Ottawa, ON – Record new vehicle sales in the U.S. are supporting solid performance among Canadian automakers, but Canadian auto exports could be at risk under NAFTA renegotiations, according to The Conference Board of Canada’s latest outlook for the industry.
“The current uncertainty in North American trade relations poses a risk to automakers’ investment and production on Canadian soil. Potential changes in rules of origin for autos and parts could tap the breaks on Canadian auto exports and production,” said Michael Burt, Director, Industrial Economic Trends, The Conference Board of Canada. “Our forecast assumes the existing trade regulations are maintained.”
Potential changes in rules of origin for autos and parts could impact Canadian auto exports and production.
Demand for Canadian vehicles is forecast to remain strong, with U.S. light vehicle sales averaging above 17 million units annually over the next five years.
Automakers have recently committed more than $2 billion to upgrade their existing facilities in Canada.
Canadian automakers have benefited from a surge in demand for new vehicles among American consumers, which has propelled new vehicle sales south of the border to record levels for the last two years. Looking ahead, demand for Canadian vehicles is forecast to remain strong, with U.S. light vehicle sales averaging above 17 million units on an annual basis over the next five years. The strong demand has given Canadian automakers the incentive and the means to commit more than $2 billion in upgrades to machinery and equipment. When combined with the broader product mandates secured at the five major Canadian assemblers, these investments represent a commitment to an ongoing Canadian automotive industry.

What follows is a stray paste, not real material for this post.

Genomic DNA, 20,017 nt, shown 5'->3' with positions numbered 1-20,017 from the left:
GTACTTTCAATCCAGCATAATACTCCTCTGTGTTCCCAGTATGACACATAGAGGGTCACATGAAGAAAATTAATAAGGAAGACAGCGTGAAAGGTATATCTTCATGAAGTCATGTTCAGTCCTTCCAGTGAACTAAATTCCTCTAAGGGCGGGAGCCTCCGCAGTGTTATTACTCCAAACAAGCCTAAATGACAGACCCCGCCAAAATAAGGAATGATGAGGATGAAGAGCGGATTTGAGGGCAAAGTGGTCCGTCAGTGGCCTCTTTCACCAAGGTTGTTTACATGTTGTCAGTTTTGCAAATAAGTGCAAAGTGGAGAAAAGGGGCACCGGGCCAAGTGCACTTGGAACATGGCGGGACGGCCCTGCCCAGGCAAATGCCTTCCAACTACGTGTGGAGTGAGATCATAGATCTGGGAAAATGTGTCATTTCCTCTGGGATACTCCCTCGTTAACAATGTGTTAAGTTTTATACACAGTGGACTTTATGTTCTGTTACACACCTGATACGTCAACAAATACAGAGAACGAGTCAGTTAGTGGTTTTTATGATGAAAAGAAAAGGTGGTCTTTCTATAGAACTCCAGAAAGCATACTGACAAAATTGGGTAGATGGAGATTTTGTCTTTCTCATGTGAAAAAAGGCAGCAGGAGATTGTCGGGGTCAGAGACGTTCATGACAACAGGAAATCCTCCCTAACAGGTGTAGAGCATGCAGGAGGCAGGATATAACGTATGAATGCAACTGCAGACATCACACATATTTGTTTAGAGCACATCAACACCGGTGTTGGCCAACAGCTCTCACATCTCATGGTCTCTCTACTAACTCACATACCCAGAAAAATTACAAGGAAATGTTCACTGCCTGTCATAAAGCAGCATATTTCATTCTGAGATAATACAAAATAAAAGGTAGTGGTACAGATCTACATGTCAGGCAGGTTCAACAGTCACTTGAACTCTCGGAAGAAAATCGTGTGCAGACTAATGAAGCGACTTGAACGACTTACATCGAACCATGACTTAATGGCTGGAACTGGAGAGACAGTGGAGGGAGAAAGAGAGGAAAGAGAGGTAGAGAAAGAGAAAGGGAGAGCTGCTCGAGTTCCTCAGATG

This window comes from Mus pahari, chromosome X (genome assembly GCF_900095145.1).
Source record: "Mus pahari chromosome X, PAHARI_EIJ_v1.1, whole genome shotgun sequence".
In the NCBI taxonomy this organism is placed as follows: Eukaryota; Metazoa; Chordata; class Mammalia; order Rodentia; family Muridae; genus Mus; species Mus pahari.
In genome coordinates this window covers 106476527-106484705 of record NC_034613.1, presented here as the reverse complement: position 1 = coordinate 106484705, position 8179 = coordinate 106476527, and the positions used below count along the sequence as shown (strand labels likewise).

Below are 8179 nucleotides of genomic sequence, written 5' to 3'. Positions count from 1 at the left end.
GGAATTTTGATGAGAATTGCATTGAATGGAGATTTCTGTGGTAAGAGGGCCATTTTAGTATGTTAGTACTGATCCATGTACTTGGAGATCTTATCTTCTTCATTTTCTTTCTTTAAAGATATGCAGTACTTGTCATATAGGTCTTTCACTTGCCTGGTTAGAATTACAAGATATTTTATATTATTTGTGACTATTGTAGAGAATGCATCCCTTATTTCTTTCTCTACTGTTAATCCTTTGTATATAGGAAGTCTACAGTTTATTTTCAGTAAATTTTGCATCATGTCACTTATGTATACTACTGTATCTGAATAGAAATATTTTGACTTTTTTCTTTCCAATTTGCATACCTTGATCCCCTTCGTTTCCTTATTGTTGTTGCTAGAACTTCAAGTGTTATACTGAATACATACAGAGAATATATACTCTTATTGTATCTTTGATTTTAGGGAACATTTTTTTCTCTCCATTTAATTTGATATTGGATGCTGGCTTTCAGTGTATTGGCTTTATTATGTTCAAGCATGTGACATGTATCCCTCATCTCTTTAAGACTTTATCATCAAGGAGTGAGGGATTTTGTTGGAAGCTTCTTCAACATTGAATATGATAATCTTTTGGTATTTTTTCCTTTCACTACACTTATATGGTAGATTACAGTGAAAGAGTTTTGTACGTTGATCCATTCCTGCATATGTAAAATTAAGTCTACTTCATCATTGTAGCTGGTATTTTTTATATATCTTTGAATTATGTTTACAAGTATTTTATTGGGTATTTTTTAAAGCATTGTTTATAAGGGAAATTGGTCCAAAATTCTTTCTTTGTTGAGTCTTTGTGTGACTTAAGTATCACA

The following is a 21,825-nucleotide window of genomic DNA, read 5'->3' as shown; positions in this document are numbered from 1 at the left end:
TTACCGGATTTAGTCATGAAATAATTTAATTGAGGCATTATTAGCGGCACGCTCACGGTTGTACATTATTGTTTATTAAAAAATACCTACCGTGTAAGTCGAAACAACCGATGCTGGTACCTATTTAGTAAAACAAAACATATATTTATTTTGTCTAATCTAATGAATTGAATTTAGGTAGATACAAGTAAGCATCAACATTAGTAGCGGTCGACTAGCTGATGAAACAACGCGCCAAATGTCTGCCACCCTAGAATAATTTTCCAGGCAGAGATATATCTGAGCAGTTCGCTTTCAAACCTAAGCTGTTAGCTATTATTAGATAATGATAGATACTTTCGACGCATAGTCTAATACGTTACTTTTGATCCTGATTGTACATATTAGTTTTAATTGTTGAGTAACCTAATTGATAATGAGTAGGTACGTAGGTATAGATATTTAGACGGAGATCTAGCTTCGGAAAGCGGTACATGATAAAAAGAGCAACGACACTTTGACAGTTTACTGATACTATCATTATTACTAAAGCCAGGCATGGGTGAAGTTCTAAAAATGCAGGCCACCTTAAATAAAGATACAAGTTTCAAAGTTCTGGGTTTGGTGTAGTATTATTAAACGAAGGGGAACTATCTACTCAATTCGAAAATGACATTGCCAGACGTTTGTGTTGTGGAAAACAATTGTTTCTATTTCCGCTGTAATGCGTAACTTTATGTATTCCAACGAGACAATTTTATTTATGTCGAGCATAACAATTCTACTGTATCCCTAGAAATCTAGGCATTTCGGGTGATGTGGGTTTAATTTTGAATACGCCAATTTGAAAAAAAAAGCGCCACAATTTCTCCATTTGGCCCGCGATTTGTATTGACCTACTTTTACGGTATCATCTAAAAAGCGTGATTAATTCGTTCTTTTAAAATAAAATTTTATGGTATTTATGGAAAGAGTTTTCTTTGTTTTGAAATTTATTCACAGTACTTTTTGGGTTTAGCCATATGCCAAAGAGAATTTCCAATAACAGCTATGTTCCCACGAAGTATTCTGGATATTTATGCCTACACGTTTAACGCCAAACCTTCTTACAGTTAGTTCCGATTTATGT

Trade uncertainty is one of the greatest risks for Canada’s motor vehicle manufacturing sector. Preliminary indications are that the U.S. will seek to adjust the current rules of origin for autos and parts in the upcoming North American Free Trade Agreement (NAFTA) renegotiations. Currently, light autos, engines, and transmissions must have 62.5 per cent North American content before they can be imported duty-free into Canada. These changes are likely to take one of two forms—an increase in the current levels of required North American content, or the imposition of U.S.-specific content requirements. If too restrictive, changes in the rules of origin embedded in NAFTA could reduce the attractiveness of the region for auto-related investment.
Rising industry costs, a strengthening Canadian dollar, and a temporary pullback in production volumes by GM will offset some of the tailwinds Canadian automakers are currently enjoying. Costs are expected to rise by 2.9 per cent annually over the next five years, driven by higher electricity and raw material prices, and labour costs. Industry employment is forecast to rise from 48,900 in 2016 to over 52,000 by 2021.
Industry pre-tax profits are expected to dip to $1.6 billion in 2017 before rebounding in 2018 as product mandates stabilize and assembly plants return to full operations.